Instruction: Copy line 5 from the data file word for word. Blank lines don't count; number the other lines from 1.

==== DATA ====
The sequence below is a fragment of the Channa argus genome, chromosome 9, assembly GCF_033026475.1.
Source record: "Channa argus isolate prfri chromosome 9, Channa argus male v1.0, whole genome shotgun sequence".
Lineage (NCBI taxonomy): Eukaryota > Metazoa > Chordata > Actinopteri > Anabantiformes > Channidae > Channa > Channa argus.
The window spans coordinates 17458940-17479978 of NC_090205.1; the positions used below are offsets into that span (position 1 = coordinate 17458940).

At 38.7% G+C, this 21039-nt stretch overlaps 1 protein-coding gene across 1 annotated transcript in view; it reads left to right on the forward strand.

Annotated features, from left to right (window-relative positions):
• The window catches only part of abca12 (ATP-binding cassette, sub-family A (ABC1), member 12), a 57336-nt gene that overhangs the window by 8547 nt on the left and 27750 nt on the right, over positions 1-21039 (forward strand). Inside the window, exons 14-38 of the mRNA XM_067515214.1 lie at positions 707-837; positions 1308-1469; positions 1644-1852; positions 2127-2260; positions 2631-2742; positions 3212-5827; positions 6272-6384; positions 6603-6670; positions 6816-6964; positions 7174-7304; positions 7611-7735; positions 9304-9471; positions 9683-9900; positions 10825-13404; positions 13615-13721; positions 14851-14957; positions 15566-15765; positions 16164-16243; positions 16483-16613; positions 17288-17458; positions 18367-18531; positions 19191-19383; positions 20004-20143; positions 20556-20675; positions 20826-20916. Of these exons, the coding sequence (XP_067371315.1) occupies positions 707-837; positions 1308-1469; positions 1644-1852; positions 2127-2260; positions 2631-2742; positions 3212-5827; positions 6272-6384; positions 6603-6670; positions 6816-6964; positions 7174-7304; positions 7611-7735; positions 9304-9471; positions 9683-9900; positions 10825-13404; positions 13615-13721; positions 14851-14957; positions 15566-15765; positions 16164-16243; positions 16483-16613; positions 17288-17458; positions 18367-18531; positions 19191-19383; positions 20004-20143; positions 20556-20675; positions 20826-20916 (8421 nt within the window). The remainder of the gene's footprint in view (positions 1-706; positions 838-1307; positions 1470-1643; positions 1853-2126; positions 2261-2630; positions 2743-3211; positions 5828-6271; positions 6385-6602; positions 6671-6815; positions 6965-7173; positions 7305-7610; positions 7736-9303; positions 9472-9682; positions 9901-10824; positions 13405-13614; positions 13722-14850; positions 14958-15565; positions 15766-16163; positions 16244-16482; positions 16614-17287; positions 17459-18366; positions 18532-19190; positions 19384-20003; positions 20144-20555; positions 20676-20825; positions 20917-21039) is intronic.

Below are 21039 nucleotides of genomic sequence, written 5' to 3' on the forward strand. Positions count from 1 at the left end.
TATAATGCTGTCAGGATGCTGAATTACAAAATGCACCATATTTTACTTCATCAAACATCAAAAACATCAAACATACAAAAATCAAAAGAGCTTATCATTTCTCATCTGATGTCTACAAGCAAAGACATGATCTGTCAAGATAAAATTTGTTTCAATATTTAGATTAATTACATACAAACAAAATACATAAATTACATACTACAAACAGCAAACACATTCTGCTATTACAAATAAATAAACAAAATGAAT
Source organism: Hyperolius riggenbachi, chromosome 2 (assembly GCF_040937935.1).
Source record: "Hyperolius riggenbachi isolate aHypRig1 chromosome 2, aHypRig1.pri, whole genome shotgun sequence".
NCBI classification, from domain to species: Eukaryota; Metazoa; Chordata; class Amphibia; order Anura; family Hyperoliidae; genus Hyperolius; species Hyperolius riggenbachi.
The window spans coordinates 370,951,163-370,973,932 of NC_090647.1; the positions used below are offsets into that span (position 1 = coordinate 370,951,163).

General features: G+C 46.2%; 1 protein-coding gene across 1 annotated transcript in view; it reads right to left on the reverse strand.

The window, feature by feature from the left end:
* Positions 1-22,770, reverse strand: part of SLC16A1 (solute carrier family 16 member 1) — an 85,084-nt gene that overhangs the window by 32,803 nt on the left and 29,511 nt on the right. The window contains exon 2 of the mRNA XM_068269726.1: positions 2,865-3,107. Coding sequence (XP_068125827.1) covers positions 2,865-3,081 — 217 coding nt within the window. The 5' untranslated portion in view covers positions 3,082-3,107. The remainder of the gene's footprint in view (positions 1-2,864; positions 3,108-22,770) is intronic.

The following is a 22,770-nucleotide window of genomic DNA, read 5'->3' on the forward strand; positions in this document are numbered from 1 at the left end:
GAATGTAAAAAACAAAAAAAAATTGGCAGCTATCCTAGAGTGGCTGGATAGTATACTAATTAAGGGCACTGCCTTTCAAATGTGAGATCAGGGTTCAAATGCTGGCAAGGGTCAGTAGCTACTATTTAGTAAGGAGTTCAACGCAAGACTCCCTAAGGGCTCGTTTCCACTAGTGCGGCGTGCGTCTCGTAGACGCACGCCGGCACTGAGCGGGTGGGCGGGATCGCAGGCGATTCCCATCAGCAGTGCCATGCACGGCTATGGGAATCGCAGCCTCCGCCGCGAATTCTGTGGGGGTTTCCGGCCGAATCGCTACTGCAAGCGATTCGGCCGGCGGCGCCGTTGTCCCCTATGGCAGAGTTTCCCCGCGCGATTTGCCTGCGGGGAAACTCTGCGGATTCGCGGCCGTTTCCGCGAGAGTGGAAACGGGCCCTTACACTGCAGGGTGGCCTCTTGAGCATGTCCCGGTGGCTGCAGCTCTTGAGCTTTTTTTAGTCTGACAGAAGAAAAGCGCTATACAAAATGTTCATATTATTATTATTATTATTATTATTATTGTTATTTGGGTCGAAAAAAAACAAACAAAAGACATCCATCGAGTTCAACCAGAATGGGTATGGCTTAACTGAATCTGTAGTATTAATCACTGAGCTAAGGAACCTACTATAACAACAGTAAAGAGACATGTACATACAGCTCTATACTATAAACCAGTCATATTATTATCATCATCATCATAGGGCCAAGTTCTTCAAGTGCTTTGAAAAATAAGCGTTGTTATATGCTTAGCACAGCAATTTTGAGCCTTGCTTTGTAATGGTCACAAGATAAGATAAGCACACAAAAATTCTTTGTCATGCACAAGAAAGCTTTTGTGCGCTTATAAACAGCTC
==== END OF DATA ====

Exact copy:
At 38.7% G+C, this 21039-nt stretch overlaps 1 protein-coding gene across 1 annotated transcript in view; it reads left to right on the forward strand.